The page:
Modular supervisory controller for complex systems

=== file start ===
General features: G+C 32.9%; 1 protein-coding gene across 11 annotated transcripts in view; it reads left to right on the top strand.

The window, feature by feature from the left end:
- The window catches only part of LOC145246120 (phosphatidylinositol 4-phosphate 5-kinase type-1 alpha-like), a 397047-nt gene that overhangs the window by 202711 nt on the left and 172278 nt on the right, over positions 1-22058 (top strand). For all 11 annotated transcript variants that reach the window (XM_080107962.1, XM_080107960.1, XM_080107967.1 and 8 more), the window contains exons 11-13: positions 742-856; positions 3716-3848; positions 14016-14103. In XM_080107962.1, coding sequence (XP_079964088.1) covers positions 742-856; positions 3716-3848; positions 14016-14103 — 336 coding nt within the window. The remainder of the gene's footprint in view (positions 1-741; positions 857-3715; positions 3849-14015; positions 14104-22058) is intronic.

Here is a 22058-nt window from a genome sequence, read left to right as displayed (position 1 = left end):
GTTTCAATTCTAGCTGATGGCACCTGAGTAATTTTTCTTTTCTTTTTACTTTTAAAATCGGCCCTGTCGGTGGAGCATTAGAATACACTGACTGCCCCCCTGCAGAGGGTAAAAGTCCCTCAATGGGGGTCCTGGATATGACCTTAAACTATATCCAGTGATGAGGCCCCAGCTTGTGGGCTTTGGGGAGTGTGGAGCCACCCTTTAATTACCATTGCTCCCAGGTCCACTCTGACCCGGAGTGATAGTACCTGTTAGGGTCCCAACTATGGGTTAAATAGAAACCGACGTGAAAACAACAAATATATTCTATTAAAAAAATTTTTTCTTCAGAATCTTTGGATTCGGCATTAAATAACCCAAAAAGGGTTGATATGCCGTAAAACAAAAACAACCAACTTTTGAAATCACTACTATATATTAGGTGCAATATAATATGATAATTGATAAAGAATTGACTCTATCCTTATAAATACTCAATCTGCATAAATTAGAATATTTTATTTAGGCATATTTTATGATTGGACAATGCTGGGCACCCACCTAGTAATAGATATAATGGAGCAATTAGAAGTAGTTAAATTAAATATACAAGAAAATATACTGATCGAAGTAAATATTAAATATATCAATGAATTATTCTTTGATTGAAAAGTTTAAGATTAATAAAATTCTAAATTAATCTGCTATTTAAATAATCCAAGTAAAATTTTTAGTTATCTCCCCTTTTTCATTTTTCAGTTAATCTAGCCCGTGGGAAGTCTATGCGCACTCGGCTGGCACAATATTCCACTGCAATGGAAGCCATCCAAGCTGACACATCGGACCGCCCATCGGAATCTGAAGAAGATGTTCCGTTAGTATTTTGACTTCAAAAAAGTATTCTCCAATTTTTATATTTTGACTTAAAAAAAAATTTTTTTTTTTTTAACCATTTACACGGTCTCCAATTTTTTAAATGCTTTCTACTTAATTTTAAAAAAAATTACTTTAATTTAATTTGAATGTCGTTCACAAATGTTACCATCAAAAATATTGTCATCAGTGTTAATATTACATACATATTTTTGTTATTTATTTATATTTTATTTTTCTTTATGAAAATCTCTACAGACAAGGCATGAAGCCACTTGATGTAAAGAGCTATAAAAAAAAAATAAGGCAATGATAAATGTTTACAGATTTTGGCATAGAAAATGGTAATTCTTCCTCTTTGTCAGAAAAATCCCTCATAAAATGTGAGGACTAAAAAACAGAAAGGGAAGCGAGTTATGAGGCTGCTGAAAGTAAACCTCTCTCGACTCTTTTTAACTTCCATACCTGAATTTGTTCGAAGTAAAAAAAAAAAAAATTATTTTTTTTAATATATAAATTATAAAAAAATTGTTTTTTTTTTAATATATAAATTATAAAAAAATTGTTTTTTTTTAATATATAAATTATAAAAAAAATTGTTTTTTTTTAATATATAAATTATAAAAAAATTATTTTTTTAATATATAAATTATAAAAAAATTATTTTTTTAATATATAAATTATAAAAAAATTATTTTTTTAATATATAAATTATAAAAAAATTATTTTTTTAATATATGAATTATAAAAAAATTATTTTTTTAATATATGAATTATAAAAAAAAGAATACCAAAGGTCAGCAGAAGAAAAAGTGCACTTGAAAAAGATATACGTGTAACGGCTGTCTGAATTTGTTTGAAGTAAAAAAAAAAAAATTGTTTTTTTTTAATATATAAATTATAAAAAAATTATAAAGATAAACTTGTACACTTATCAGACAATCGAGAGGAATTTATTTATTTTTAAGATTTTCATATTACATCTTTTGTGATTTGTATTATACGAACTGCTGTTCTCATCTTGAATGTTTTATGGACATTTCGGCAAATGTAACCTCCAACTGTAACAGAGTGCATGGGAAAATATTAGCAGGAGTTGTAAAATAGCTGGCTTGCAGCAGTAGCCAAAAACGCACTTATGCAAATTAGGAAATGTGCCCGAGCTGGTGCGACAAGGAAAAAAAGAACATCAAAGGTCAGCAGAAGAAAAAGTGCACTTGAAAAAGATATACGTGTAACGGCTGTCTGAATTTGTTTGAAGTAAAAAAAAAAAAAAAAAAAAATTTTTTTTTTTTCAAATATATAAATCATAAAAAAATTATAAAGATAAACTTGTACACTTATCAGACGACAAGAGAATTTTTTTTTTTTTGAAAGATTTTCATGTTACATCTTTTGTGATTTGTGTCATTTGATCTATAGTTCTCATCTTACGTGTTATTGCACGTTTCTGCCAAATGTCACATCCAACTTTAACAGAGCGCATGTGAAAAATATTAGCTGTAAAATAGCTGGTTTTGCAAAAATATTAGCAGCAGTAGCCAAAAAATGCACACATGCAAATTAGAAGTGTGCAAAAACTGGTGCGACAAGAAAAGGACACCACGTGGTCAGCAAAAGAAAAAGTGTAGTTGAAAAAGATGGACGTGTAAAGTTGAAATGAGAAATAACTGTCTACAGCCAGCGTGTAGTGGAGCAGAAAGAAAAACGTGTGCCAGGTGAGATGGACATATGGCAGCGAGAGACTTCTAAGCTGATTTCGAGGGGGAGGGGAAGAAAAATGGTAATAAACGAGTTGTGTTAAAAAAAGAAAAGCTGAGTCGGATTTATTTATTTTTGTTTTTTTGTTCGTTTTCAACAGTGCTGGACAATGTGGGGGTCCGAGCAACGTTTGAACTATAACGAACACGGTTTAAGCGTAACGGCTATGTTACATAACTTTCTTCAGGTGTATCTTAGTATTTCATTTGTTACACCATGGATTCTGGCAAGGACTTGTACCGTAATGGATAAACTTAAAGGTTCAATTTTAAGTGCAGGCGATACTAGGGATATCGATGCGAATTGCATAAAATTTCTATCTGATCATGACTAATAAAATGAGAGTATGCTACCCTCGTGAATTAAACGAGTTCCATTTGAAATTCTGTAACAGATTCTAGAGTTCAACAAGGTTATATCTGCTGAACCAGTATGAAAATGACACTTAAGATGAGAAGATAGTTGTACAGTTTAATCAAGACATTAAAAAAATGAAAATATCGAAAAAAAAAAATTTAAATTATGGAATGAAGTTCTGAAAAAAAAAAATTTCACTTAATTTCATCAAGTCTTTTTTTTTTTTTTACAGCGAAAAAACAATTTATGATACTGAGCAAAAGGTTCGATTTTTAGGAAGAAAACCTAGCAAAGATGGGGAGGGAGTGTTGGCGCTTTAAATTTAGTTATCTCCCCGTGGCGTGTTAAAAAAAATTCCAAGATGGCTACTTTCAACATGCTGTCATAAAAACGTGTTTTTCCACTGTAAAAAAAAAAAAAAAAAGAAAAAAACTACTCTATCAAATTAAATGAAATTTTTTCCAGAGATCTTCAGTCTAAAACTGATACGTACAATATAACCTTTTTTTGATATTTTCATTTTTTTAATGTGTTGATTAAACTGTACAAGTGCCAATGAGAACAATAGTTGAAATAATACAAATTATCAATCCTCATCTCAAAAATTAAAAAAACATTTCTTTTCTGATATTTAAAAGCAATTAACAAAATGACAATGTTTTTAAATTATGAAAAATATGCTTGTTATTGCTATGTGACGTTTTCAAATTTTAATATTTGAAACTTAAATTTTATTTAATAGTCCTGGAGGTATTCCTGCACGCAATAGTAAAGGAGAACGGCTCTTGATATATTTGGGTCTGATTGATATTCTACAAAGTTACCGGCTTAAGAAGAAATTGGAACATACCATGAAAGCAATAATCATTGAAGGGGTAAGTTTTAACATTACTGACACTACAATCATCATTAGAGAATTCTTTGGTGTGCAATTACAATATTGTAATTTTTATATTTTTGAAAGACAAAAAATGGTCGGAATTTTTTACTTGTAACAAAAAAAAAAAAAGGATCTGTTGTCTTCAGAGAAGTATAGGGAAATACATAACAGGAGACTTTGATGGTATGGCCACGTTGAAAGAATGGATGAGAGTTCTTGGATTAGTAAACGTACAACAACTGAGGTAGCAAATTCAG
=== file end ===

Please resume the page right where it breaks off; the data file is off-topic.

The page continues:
Automation for the oil and gas industry is driven by the need to improve efficiency, productivity, consistency, and personnel safety, while reducing cost. Fully automated systems alleviate the physical toll on human operators and allow them to focus on monitoring unsafe well events and machinery maintenance. Complex systems like drilling rigs and snubbing units require supervisory controllers that can safely coordinate equipment and processes, overcome interoperability challenges and allow for functional scalability without sacrificing safety, security, and consistency of operations. The primary objective of this report is to explore the feasibility of developing a modular supervisory controller architecture which addresses these concerns by modifying and extending existing architectures. Such modifications include the use of non-homogeneous models in sub-system modules, including discrete event models for control and physics-based models for collision avoidance, addition of a system compilation module (Meta Module) to identify simple design errors, and implementation of an algorithm for synthesis of modules and filters to replace missing sub-systems. This report discusses the implementation results of the modular supervisory control architecture (modMFSM) on a simplified two-machine drilling system for assessment of design practices. Simulations for three test cases were executed to assess the ability of the controller to correctly perform error-free operations, detect and react to possible collisions, and adapt to missing equipment. The report then discusses the possibilities of extending the modMFSM architecture to control large complex systems such as drilling rigs, using snubbing operations as an example.


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